Your court advocate should, in turn, plead with the judge to be given leave to use the High Court enforcement officers at the court hearing.

Some Judges may be unhappy with the request, as they may feel the Court can deal with the eviction promptly and may refuse to grant leave.

Once leave has been granted, your possession claim can be transferred to the High Court. This involves further paperwork and a court fee.

For many properties in London, it makes financial sense to use high court enforcement due to potential rent loss and delay in eviction by using a county court bailiff.

If you want to use the county or high court route, Shergroup can quickly deal with the eviction on your behalf as a BLA member.

Understanding Bailiffs: A Comprehensive Guide

Bailiffs play a critical role in enforcing court orders and collecting debt. Creditors and debtors must understand their functions, rights, and limitations.

This guide provides an in-depth look into the world of bailiffs, clarifying their operations and the legal framework governing their actions.

What is a Bailiff?

A bailiff is an individual authorized by law to collect debts on behalf of creditors. They have the legal power to seize goods and properties to satisfy outstanding debts.

Bailiffs operate under various titles and functions, including county court bailiffs, high court enforcement officers, and certificated enforcement agents.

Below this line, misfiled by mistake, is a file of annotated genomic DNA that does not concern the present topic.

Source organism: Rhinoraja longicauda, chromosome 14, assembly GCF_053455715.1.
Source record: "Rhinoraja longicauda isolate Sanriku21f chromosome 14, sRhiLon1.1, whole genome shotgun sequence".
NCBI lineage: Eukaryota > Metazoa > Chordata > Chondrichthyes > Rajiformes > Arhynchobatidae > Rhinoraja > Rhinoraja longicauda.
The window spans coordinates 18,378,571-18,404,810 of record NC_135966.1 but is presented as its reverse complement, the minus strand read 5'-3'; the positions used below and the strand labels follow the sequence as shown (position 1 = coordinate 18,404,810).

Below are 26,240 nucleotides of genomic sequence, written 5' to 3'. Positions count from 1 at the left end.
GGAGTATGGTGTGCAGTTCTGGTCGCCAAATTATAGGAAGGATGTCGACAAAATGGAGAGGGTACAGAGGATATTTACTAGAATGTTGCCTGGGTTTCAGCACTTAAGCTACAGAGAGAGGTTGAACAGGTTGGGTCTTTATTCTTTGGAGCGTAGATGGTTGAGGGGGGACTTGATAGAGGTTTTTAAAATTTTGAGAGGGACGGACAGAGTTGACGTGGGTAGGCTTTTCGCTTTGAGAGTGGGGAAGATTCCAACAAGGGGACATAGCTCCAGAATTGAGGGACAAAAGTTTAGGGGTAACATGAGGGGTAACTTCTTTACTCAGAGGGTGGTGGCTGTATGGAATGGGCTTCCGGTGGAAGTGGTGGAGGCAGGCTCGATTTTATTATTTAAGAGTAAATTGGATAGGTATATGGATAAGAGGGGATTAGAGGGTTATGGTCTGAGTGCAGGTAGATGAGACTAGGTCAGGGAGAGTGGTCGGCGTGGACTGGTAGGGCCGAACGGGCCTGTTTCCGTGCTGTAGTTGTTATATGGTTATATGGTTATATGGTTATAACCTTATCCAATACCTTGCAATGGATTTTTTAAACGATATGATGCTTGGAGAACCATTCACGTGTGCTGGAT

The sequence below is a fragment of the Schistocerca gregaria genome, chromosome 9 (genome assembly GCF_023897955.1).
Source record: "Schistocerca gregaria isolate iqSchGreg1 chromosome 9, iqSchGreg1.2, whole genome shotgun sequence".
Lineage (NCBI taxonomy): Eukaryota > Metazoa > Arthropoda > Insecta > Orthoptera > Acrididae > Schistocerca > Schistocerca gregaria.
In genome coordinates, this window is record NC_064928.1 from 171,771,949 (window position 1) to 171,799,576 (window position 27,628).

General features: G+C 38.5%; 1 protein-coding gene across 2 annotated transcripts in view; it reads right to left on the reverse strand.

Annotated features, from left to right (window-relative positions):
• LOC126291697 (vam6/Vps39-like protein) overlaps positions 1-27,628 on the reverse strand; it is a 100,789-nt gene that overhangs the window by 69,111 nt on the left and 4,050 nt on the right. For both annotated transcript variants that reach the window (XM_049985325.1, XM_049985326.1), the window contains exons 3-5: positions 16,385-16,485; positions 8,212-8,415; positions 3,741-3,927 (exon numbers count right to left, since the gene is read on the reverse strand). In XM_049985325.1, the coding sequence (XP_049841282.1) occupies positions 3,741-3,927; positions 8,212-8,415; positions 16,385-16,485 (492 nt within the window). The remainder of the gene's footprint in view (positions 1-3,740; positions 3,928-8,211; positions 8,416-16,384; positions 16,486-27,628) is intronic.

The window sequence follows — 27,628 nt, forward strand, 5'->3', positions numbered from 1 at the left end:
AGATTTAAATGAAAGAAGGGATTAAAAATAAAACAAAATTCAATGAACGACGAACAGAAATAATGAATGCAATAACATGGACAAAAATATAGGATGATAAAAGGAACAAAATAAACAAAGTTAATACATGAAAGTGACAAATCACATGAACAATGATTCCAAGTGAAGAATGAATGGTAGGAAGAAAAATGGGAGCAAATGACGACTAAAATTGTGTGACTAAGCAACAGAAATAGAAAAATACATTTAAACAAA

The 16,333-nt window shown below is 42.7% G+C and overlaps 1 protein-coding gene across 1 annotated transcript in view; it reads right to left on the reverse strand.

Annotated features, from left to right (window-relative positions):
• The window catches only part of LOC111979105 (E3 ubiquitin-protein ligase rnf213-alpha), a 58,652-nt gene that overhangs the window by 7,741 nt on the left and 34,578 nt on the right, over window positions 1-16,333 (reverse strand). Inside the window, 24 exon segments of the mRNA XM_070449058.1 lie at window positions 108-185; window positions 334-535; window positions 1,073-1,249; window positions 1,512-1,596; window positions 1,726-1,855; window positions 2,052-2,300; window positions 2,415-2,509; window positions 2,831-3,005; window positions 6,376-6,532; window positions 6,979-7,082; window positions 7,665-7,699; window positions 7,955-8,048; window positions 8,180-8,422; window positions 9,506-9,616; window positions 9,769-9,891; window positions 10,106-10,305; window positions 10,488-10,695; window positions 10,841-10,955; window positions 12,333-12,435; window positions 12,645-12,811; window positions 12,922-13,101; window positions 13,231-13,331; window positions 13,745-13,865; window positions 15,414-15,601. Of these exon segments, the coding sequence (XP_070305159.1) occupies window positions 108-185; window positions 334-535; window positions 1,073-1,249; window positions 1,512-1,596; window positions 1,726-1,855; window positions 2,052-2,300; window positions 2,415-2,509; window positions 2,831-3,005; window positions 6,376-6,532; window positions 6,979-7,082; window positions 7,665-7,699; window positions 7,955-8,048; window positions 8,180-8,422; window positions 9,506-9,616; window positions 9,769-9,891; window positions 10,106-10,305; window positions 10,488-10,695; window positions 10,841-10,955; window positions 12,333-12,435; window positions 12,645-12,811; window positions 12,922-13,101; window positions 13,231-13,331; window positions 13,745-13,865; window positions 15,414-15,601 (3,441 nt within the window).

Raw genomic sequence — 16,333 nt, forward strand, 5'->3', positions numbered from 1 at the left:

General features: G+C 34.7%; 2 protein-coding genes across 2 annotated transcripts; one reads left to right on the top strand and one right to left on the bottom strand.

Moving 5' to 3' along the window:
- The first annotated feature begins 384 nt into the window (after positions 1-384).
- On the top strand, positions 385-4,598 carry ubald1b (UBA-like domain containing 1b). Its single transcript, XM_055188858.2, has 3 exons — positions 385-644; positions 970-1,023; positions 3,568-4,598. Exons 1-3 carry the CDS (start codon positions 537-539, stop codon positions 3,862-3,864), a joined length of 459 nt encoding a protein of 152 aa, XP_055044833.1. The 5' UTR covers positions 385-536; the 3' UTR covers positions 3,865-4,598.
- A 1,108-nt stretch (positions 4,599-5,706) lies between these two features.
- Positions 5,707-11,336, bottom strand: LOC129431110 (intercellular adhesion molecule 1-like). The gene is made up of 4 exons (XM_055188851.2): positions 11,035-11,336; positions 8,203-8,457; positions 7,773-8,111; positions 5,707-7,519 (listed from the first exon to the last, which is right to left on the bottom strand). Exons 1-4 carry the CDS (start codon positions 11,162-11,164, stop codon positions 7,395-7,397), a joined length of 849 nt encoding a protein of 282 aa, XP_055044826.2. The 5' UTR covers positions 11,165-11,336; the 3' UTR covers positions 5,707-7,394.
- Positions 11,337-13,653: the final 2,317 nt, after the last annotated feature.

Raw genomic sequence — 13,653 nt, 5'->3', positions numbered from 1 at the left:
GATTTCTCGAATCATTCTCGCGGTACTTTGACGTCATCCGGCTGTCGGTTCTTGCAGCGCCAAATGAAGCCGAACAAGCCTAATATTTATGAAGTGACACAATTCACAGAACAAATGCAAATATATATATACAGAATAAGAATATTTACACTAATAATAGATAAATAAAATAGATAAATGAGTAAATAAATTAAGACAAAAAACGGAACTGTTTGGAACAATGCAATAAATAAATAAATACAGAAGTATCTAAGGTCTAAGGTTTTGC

Types of Bailiffs

County Court Bailiffs

County court bailiffs are employed by the county courts and handle cases involving small debts, usually under £5,000. They enforce orders from the county court, such as warrants of possession and warrants of execution.

High Court Enforcement Officers

High court enforcement officers (HCEOs) deal with larger debts, typically above £600. They are authorized to enforce judgments from the high court and have broader powers than county court bailiffs.

Certificated Enforcement Agents

Certificated enforcement agents, often called private bailiffs, work for private companies and collect debts for various clients, including utility companies and local authorities.

They must possess a certificate from the county court, validating their authority to act.

Legal Powers and Limitations

Bailiffs have specific legal powers and limitations defined by UK law. Understanding these can help individuals and businesses navigate interactions with bailiffs more effectively.


  1. Entering Premises: Bailiffs can enter residential and business premises to seize goods. However, they must adhere to strict guidelines, such as not entering by force without a court order.